One is not necessarily better than the other two, but each type of equipment has its own advantages and disadvantages. Free-weights are typically the toughest to control of the three since you have full control to move them in any direction. This can be a good thing in the right hands, or a bad thing in the wrong hands. If you are new to weight lifting and are not completely sure how to perform an exercise, free weights will be the most difficult to use properly. On the other hand, if you are an experienced lifter and use correct form, free-weights will give you the most control to manipulate an exercise for a better result. Everyone has a slightly different bone and muscle structure, and free-weights allow the user to adapt the exercise to fit them. For instance, on a chest press machine you can’t adjust the exact line of motion to get the precise angle necessary to target a very specific area of your choice.
Cables are the middle ground between free weights and guided machines. Cables give the user control, but not quite as much as free weights because they will always pull back to the same point. One advantage of that is being able to change the direction in which the weight is pulling from. Where a free weight will obviously always be resisting downward because of gravity, the user can choose the location that the resistance comes from with a cable.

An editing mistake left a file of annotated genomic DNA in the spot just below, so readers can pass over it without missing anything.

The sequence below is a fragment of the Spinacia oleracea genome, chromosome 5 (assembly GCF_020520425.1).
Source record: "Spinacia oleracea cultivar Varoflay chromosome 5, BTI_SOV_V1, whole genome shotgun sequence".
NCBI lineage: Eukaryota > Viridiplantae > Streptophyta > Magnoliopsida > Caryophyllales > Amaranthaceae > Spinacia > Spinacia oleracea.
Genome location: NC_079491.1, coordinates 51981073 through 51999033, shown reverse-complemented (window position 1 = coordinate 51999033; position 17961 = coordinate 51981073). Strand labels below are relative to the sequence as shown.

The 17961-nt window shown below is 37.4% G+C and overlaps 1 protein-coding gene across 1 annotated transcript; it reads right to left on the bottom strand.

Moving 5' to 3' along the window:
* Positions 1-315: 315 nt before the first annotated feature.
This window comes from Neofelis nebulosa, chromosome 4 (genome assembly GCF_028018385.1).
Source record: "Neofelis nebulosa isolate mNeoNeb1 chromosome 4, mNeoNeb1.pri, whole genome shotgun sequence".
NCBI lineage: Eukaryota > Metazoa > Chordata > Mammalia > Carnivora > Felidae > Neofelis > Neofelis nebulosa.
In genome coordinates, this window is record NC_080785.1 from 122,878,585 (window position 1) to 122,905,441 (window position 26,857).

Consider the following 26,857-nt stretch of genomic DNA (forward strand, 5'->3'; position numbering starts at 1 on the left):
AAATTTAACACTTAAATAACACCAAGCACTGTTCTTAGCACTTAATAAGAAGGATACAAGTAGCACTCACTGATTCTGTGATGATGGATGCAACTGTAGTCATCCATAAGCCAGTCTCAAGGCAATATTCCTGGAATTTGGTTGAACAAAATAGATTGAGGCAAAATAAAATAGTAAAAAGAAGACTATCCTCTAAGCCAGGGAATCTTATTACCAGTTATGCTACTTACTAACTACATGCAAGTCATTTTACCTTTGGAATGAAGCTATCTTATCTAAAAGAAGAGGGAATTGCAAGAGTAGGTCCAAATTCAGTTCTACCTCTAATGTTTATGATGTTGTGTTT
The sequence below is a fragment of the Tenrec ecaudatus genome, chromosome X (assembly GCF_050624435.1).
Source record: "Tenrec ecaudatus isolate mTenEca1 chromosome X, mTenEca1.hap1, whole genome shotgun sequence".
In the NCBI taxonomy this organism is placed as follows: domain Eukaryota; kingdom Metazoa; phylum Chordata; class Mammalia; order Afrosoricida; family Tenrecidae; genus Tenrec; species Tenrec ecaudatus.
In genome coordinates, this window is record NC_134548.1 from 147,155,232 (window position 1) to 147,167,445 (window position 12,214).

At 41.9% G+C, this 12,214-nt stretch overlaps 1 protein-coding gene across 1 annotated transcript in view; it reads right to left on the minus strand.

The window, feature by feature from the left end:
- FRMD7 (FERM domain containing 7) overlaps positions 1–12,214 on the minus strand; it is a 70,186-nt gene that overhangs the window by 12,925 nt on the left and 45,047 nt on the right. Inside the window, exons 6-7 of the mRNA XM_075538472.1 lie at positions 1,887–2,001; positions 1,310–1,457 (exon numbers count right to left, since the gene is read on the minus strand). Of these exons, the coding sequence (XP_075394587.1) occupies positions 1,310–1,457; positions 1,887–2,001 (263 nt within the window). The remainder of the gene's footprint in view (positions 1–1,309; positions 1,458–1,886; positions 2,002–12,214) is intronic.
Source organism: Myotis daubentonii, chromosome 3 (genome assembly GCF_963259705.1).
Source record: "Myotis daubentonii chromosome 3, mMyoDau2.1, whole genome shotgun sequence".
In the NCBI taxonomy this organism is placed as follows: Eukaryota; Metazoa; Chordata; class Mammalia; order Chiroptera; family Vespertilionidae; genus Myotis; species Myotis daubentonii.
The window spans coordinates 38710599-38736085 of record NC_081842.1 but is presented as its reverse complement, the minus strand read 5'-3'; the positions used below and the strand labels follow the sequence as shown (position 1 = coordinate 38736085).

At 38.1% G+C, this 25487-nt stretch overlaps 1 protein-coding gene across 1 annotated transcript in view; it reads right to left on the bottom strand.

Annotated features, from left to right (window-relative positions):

Guided machines can be helpful for a beginner to learn how to perform an exercise, but can also be harmful. Machines are typically easier to use, but require very little control from the user. But more importantly- since machines usually only allow a set motion, the user can push or pull at an incorrect angle and never know it since the machine will still move the same way. This can lead to unnecessary stress being placed on the muscles of the rotator cuff, and can lead to a variety of injuries. There are still plenty of reasons to use these machines, but it should never be assumed that form is any less important on a machine than on free weights or cables! I usually have beginner clients learn an exercise on a machine, and progress toward cables and free weights shortly after. Even for advanced users there is still a place for machines in a workout routine though, especially isolation routines. Variety is very important in any workout program, and when working only 1-2 body parts in a single workout it can be helpful to use machines later in the workout when control is dwindling.
Clearly there is a place for all types of equipment, you just have to know how and when to use them!